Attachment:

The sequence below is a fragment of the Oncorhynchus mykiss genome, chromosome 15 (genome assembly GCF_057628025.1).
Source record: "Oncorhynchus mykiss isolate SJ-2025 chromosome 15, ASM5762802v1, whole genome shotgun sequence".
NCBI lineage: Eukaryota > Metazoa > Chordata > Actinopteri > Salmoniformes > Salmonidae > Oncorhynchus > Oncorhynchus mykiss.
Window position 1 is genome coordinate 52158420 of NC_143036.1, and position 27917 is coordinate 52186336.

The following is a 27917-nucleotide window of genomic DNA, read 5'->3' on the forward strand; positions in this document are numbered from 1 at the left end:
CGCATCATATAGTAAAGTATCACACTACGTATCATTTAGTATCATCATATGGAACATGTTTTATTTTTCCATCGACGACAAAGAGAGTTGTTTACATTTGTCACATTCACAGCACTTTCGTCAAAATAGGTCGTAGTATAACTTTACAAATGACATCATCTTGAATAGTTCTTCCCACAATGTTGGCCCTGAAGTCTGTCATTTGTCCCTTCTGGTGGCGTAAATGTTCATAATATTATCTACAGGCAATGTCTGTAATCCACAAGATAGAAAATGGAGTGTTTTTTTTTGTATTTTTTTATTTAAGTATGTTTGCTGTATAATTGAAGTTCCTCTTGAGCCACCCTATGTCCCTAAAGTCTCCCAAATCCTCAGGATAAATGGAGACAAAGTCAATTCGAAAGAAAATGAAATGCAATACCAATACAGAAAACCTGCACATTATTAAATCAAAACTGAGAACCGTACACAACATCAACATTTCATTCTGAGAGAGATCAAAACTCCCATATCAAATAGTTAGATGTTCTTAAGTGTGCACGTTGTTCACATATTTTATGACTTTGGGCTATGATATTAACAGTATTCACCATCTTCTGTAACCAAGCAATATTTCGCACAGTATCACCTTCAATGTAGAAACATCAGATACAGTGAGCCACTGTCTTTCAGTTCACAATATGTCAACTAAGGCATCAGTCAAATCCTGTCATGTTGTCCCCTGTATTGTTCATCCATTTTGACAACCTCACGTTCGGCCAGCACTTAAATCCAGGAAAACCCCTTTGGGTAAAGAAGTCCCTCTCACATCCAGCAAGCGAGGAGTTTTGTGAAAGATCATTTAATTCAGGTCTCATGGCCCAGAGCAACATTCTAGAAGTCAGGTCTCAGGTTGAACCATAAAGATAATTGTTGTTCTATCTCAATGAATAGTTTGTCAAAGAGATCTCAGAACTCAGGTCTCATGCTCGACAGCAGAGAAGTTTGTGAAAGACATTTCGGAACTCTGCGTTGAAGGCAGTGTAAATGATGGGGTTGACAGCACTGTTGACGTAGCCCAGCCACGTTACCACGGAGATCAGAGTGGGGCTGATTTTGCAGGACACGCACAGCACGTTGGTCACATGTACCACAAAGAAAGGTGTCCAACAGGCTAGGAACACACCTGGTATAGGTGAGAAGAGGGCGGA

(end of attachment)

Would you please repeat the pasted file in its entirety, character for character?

The sequence below is a fragment of the Oncorhynchus mykiss genome, chromosome 15 (genome assembly GCF_057628025.1).
Source record: "Oncorhynchus mykiss isolate SJ-2025 chromosome 15, ASM5762802v1, whole genome shotgun sequence".
NCBI lineage: Eukaryota > Metazoa > Chordata > Actinopteri > Salmoniformes > Salmonidae > Oncorhynchus > Oncorhynchus mykiss.
Window position 1 is genome coordinate 52158420 of NC_143036.1, and position 27917 is coordinate 52186336.

The following is a 27917-nucleotide window of genomic DNA, read 5'->3' on the forward strand; positions in this document are numbered from 1 at the left end:
CGCATCATATAGTAAAGTATCACACTACGTATCATTTAGTATCATCATATGGAACATGTTTTATTTTTCCATCGACGACAAAGAGAGTTGTTTACATTTGTCACATTCACAGCACTTTCGTCAAAATAGGTCGTAGTATAACTTTACAAATGACATCATCTTGAATAGTTCTTCCCACAATGTTGGCCCTGAAGTCTGTCATTTGTCCCTTCTGGTGGCGTAAATGTTCATAATATTATCTACAGGCAATGTCTGTAATCCACAAGATAGAAAATGGAGTGTTTTTTTTTGTATTTTTTTATTTAAGTATGTTTGCTGTATAATTGAAGTTCCTCTTGAGCCACCCTATGTCCCTAAAGTCTCCCAAATCCTCAGGATAAATGGAGACAAAGTCAATTCGAAAGAAAATGAAATGCAATACCAATACAGAAAACCTGCACATTATTAAATCAAAACTGAGAACCGTACACAACATCAACATTTCATTCTGAGAGAGATCAAAACTCCCATATCAAATAGTTAGATGTTCTTAAGTGTGCACGTTGTTCACATATTTTATGACTTTGGGCTATGATATTAACAGTATTCACCATCTTCTGTAACCAAGCAATATTTCGCACAGTATCACCTTCAATGTAGAAACATCAGATACAGTGAGCCACTGTCTTTCAGTTCACAATATGTCAACTAAGGCATCAGTCAAATCCTGTCATGTTGTCCCCTGTATTGTTCATCCATTTTGACAACCTCACGTTCGGCCAGCACTTAAATCCAGGAAAACCCCTTTGGGTAAAGAAGTCCCTCTCACATCCAGCAAGCGAGGAGTTTTGTGAAAGATCATTTAATTCAGGTCTCATGGCCCAGAGCAACATTCTAGAAGTCAGGTCTCAGGTTGAACCATAAAGATAATTGTTGTTCTATCTCAATGAATAGTTTGTCAAAGAGATCTCAGAACTCAGGTCTCATGCTCGACAGCAGAGAAGTTTGTGAAAGACATTTCGGAACTCTGCGTTGAAGGCAGTGTAAATGATGGGGTTGACAGCACTGTTGACGTAGCCCAGCCACGTTACCACGGAGATCAGAGTGGGGCTGATTTTGCAGGACACGCACAGCACGTTGGTCACATGTACCACAAAGAAAGGTGTCCAACAGGCTAGGAACACACCTGGTATAGGTGAGAAGAGGGCGGA